THE Lopez Memorial Museum is celebrating its 50th anniversary this Feb. 18, with the launching of the coffee table book Unfolding Half a Century: The Lopez Memorial Museum. The coffee table book documents the legacy of the late Lopez Group founder Eugenio H. Lopez Sr.
What started as his personal collection has evolved into a trusted and well-loved Philippine Institution. His son, Mr. Oscar M. Lopez, the current chairman of the Lopez Group of Companies wrote in the preface of the book, By launching the museum and opening it to the public, my father heeded to a purpose larger than the display of an outstanding collection . . . he created a place and the opportunity to have direct contact with the works of Rizal, Luna and Hidalgo, the maps of father Pedro Murillo Velarde, the rare books . . . My father took pride in his race and wanted young Filipinos to be as proud.
Since its founding 50 years ago, the fine art section has grown from an initial collection of 19th century masterpieces consisting of 36 Juan Lunas and 182 Felix Resurreccion Hidalgos to include modern and contemporary pieces. The library currently counts over 19,000 Filipiniana titles by 12,000 authors, rare books, maps, manuscripts and literary works. With the institutions digitization project and conservation laboratory, it provides quick and convenient access to materials while ensuring that these are preserved for future use.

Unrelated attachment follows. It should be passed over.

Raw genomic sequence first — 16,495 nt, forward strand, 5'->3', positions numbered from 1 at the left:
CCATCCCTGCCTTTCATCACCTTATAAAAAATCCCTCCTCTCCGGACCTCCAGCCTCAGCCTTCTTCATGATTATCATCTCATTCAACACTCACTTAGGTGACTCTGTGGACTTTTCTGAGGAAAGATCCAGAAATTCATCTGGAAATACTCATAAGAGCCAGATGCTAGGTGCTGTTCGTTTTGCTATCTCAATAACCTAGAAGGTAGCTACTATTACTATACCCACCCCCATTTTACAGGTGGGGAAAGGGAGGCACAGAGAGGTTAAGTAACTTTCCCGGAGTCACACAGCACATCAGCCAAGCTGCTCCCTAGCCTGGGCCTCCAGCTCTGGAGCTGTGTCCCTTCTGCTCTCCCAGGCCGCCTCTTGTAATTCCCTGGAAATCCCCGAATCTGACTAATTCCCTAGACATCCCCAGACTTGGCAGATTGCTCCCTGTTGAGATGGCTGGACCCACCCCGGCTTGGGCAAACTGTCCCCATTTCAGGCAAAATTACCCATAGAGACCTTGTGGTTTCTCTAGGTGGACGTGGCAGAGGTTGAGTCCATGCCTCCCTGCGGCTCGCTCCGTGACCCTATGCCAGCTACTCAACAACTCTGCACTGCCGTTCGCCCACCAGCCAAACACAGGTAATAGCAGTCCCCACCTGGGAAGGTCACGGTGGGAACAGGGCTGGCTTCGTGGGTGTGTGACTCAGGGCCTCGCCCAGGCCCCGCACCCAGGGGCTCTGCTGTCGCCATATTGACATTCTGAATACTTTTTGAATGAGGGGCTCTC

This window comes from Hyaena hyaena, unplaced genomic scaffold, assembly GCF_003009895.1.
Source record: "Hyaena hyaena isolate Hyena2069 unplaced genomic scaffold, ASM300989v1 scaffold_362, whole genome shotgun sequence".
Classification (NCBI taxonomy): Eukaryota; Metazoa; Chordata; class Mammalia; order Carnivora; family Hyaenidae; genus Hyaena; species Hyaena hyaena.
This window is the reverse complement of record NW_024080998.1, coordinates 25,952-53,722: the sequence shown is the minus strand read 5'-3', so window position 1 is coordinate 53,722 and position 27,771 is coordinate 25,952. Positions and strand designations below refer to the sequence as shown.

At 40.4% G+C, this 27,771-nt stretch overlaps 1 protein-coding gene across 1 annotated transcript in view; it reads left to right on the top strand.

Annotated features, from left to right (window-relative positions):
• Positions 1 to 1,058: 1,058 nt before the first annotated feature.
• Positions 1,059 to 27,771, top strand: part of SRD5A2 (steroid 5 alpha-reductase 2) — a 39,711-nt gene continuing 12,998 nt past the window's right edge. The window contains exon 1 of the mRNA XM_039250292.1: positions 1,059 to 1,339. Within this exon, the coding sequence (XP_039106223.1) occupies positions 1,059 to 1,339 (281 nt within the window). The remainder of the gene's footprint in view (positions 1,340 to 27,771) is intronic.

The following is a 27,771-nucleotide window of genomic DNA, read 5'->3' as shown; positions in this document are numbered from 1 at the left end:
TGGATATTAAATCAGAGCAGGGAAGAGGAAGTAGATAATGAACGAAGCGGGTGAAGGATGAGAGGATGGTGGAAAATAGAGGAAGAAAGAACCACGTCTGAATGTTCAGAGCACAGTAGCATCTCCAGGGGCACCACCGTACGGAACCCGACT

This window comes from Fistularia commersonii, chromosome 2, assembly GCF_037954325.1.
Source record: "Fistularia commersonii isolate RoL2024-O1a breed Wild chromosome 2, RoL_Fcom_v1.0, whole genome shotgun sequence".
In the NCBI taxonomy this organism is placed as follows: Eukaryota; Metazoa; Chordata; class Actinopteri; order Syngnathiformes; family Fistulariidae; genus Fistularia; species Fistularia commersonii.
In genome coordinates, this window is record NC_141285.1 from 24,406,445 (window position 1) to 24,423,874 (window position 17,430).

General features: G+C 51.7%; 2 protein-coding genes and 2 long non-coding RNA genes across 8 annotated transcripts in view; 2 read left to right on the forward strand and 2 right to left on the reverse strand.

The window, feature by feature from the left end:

The book, edited by Purissima Benitez-Johannot and published by the Eugenio Lopez Foundation, looks at the institutions history of collecting as a background for the innovative ways that it has melded masterpieces with cutting-edge art and stands as a record of the institutions taking on the challenge of preserving Filipiniana material.
Mr. Lopez said We continue efforts to safeguard the museums irreplaceable examples of Philippine heritage and document materials that deeply and critically reflect the countrys collective past. The Lopez Memorial Museum will be guided by a sense of historical continuity and continue to bridge the discontinuities imposed by our way of life and the transitions in our cultures from the Spanish, to the American and to the realities of a globally dispersed but interconnected diaspora of Filipinos. In the end, a nations inability to appreciate its past will hinder all efforts to reach its destination.